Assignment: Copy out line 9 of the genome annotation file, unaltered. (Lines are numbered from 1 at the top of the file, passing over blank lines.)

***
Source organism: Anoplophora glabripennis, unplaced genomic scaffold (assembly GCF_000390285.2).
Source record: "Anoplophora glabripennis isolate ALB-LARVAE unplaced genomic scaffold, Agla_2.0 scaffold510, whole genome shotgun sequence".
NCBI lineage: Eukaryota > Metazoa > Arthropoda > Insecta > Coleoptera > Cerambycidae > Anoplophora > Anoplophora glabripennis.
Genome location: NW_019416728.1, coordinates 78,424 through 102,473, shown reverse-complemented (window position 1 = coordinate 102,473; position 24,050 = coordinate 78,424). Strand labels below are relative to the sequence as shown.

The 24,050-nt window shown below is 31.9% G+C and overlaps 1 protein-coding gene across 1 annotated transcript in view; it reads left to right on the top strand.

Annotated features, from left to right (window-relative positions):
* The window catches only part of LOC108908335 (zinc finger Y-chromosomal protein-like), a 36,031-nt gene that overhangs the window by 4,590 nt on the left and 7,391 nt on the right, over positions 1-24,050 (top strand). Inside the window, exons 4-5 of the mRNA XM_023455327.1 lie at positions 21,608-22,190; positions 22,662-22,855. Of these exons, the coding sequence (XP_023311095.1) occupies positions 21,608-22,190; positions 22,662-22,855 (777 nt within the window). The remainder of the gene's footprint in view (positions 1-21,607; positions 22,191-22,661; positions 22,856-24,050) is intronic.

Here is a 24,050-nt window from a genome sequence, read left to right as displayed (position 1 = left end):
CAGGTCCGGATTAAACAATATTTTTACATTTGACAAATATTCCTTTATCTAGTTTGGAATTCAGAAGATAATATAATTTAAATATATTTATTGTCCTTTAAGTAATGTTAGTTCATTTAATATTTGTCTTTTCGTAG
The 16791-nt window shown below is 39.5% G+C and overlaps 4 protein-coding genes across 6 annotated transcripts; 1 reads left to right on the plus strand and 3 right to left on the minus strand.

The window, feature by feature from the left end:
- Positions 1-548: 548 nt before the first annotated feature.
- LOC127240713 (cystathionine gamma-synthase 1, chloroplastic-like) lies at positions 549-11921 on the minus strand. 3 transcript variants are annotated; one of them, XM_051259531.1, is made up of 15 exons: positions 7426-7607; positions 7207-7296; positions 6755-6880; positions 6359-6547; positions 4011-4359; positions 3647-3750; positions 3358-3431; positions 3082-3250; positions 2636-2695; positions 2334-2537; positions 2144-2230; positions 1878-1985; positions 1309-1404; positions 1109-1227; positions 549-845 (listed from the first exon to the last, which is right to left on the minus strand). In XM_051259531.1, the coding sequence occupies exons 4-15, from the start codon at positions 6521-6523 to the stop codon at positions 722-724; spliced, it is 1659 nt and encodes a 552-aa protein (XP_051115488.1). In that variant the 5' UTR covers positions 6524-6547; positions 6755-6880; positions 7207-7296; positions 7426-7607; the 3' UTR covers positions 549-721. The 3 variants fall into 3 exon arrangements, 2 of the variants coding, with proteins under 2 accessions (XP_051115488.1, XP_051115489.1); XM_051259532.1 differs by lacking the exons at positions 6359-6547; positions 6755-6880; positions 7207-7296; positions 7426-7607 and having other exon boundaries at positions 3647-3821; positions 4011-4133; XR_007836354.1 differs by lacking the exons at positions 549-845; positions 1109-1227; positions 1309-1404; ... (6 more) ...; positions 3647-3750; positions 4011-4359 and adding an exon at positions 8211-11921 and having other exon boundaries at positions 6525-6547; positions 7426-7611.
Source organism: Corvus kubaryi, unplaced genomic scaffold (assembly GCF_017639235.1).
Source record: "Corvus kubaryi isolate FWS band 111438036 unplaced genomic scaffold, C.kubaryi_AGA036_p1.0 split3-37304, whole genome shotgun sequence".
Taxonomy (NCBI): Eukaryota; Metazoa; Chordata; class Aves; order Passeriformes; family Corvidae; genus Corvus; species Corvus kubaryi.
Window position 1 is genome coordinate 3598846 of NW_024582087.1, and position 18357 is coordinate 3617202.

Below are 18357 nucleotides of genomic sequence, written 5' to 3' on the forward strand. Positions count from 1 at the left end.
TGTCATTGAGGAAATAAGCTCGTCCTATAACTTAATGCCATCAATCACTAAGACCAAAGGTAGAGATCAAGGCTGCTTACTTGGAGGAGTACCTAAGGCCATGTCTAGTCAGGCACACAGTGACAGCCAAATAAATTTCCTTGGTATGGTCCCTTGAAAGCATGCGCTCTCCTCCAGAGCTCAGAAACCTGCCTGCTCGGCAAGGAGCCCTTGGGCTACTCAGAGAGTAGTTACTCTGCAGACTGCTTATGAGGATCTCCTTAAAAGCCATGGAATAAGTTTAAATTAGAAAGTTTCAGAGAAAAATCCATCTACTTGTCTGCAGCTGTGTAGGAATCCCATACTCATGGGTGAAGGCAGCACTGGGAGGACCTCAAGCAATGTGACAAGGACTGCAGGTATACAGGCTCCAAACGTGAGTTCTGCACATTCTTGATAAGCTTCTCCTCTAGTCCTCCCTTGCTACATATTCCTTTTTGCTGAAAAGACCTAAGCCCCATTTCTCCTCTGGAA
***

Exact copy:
CAGGTCCGGATTAAACAATATTTTTACATTTGACAAATATTCCTTTATCTAGTTTGGAATTCAGAAGATAATATAATTTAAATATATTTATTGTCCTTTAAGTAATGTTAGTTCATTTAATATTTGTCTTTTCGTAG